Weekly Top Stories: CMA’s Concerns on Healthcare Access, Pressing Workforce Crisis, New Consultant to Ontario’s Ministry of Mental Health and Addictions

Published on
September 25, 2023
Written by
Delphic Research
Read time
5 min

As we navigate another week filled with pivotal developments in healthcare, we're excited to explore the latest stories influencing the landscape. Join us as we delve into concerns raised by the Canadian Medical Association about healthcare access, tackle the pressing workforce crisis, and introduce you to a seasoned consultant joining Ontario’s Ministry of Mental Health and Addiction. These stories shed light on the challenges and opportunities in our healthcare system, offering valuable insights into its evolution.

The Canadian Medical Association (CMA) paints a stark and troubling picture of healthcare. In an alarmingly illuminating survey conducted in partnership with CMA in August 2023, they unveil a chilling reality— the diminishing confidence of Canadians in the healthcare system. Shockingly, only 25% expressed optimism, while a staggering 80% believed that both federal and provincial/territorial governments must prioritize healthcare more. CMA drew attention to the alarming fact that six million Canadians lack a regular primary care provider. In response, they advocate for collaborative solutions with the government, including enhancing physician mobility and promoting team-based care as essential steps to address this healthcare crisis.

As we strive for improvements in our healthcare system, we cannot ignore the pressing issues within our workforce. The Canadian federal government, acutely aware of the relentless toll inflicted by the COVID-19 pandemic and the ceaseless pressures on our healthcare system, which have caused significant burnout, absences, and turnover among healthcare workers.  

In response to these formidable challenges they have initiated collaborations with provincial and territorial governments, as well as key stakeholders, committing a budget of nearly $200 billion in health investments, including funding for wage increases and modernization. Their plan encompasses recruitment, retention, and system modernization, emphasizing improved access to healthcare services. To drive significant change in the health workforce sector, the government established a Coalition for Action for Health Workers. This coalition, comprised of experts and representatives from various healthcare sectors, is advising the government on addressing health workforce challenges. In a related move, Ontario is extending the Temporary Locum Program to prevent rural and northern hospital ER closures, providing relief amid staffing shortages.

In addition to the concerns raised by CMA regarding healthcare access, the federal government's plan to introduce a national pharmacare plan has also come under scrutiny. Two experts at the Fraser Institute, Bacchus Barua, Director of Health Policy Studies, and Jake Fuss, Director of Fiscal Studies, caution that a more cautious approach might be necessary. This cautiousness is partly due to concerns about the cost, as estimates for a universal single-payer pharmacare program range from $15.0 billion to $32.7 billion annually, and the federal deficit is already projected to surpass $40 billion in 2023.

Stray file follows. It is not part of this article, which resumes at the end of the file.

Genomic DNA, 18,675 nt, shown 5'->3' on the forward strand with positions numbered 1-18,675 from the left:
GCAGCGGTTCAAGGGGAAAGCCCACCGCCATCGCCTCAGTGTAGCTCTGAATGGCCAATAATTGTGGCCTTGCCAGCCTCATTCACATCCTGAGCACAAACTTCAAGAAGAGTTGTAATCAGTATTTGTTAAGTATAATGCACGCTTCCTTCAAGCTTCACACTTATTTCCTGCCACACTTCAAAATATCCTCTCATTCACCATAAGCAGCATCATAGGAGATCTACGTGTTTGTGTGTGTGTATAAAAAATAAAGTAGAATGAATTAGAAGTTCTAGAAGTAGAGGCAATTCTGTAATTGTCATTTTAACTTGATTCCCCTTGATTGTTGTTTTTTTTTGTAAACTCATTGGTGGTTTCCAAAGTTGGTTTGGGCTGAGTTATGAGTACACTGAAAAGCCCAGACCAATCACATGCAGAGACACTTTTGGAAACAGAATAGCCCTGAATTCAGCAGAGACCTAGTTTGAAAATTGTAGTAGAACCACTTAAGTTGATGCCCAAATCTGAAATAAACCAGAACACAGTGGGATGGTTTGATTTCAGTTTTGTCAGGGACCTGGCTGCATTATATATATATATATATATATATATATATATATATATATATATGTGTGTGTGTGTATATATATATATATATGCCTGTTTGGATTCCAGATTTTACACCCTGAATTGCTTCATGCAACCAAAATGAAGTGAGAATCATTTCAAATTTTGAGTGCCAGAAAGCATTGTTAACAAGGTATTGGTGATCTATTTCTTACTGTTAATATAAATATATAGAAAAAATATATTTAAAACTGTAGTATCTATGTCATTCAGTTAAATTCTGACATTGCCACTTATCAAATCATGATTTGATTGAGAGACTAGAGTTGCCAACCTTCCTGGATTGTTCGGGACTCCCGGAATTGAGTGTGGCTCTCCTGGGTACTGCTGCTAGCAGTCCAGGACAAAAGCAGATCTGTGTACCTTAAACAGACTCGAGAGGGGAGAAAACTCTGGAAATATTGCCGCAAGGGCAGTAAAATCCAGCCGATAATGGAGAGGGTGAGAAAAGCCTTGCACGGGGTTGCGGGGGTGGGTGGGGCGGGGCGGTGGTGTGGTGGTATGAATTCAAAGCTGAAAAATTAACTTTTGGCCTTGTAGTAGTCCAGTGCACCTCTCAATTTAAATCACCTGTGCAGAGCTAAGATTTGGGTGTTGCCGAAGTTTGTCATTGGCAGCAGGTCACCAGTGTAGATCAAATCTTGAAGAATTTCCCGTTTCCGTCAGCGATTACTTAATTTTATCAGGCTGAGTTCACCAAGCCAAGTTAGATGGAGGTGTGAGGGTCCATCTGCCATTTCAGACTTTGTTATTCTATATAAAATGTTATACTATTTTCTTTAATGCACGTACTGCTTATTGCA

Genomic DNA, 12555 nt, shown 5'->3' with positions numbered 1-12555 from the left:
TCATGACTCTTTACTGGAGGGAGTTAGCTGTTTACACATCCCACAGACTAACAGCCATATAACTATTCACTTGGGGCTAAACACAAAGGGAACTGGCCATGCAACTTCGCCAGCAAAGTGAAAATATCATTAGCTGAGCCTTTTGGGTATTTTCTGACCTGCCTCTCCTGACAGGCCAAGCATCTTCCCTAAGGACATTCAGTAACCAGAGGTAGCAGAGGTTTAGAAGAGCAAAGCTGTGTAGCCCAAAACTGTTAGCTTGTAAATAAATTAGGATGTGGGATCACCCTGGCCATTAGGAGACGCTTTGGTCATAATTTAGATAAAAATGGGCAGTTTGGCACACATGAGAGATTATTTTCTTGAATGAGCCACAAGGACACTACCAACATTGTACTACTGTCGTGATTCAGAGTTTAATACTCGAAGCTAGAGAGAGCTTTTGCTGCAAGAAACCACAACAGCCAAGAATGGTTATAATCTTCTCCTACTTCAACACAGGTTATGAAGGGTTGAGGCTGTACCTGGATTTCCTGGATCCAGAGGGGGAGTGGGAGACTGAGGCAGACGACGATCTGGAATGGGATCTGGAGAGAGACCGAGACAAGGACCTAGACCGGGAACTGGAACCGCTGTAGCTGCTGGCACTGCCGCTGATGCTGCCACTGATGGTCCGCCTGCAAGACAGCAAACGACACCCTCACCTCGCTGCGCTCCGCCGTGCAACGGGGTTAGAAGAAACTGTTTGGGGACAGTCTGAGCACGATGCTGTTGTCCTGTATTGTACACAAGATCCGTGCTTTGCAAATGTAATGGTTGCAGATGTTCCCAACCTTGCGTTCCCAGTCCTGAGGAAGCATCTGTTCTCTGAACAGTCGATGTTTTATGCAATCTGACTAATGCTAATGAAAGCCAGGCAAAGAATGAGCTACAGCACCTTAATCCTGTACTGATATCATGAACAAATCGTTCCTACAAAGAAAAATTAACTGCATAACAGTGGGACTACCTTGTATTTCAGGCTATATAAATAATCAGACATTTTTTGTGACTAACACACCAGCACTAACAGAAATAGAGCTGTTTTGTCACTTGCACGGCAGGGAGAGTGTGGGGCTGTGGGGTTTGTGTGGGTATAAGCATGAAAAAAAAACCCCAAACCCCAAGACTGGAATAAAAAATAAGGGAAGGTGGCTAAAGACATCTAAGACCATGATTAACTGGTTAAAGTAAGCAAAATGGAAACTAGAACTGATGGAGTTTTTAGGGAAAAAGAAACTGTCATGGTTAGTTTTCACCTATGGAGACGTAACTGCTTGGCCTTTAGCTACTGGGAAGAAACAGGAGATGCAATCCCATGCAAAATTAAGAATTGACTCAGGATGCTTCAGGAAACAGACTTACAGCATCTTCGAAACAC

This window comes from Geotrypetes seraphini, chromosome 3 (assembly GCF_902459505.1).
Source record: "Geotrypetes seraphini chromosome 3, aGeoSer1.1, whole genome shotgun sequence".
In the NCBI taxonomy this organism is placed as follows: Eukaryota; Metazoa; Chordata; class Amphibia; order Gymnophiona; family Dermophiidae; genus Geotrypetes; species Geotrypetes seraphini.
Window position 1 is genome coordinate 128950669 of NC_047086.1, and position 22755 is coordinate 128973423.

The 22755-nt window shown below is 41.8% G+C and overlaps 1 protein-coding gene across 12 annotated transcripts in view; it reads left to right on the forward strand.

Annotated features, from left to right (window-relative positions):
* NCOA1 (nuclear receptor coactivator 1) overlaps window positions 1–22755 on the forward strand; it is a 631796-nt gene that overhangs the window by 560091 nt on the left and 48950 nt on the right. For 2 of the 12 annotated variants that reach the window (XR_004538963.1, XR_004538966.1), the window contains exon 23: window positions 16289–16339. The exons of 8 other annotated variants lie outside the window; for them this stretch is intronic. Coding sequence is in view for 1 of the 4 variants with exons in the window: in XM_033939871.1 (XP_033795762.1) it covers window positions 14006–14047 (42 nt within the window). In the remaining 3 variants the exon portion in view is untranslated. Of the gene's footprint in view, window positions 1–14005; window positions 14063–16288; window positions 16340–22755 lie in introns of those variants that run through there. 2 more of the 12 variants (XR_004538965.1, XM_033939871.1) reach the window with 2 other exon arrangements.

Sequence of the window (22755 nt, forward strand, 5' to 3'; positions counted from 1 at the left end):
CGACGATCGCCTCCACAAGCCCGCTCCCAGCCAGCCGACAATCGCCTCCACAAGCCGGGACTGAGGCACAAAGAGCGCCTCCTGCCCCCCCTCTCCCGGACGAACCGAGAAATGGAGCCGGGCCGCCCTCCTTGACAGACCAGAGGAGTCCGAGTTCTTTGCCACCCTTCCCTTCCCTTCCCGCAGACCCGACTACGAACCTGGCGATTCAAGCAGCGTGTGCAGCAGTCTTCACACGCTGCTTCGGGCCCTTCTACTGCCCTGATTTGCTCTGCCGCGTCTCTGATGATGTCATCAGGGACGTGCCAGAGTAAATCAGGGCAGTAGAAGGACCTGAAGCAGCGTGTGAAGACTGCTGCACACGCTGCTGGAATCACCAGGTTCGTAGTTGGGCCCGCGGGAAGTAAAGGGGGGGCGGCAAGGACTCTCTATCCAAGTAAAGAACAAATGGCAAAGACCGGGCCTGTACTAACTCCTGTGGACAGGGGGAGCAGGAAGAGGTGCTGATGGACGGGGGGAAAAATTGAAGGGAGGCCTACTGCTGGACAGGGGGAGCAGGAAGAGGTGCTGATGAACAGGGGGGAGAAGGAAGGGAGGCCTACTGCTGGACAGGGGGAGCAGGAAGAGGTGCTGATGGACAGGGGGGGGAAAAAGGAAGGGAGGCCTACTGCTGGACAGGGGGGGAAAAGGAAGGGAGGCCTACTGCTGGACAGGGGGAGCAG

Barua and Fuss also pointed out that it's unclear whether a national pharmacare program covering all Canadians, regardless of income or existing coverage, will achieve its intended goals, as many Canadians already have private coverage for outpatient drugs, while provincial plans assist low-income individuals and those with chronic conditions. They recommend targeting assistance to the 8.2 to 23 percent of Canadians struggling with medication costs or expanding coverage through private sector partnerships. They caution that the implementation of a national pharmacare plan without precise targeting might lead to elevated government spending, increased debt levels, and potential challenges in ensuring access to medications for those with genuine medical needs.

In parallel to these discussions on healthcare access and the national pharmacare plan, it's noteworthy that Gilbert Sharpe, a seasoned health law consultant, has assumed a pivotal role as a consultant to Ontario's Minister for Mental Health and Addictions, Michael Tibollo. With over three decades of expertise in healthcare advisory, including significant contributions to international projects for esteemed organizations like the World Bank and the World Health Organization, Sharpe brings a wealth of experience to his new role. During his tenure as the Director of Legal Services for the Ontario Ministry of Health, he played a crucial role in shaping legislation governing healthcare facilities and professionals. He boasts an impressive track record, having authored books on health law, numerous published articles, and a background in academia, having held esteemed positions at the University of Toronto and McMaster University.

Ensuring the welfare of every Canadian demands nothing less than a concerted and cooperative effort. It hinges on the unwavering commitment of healthcare practitioners, the resolute determination of policymakers, and the profound expertise of individuals like Gilbert Sharpe. These factors play vital roles in shaping the future of healthcare.  

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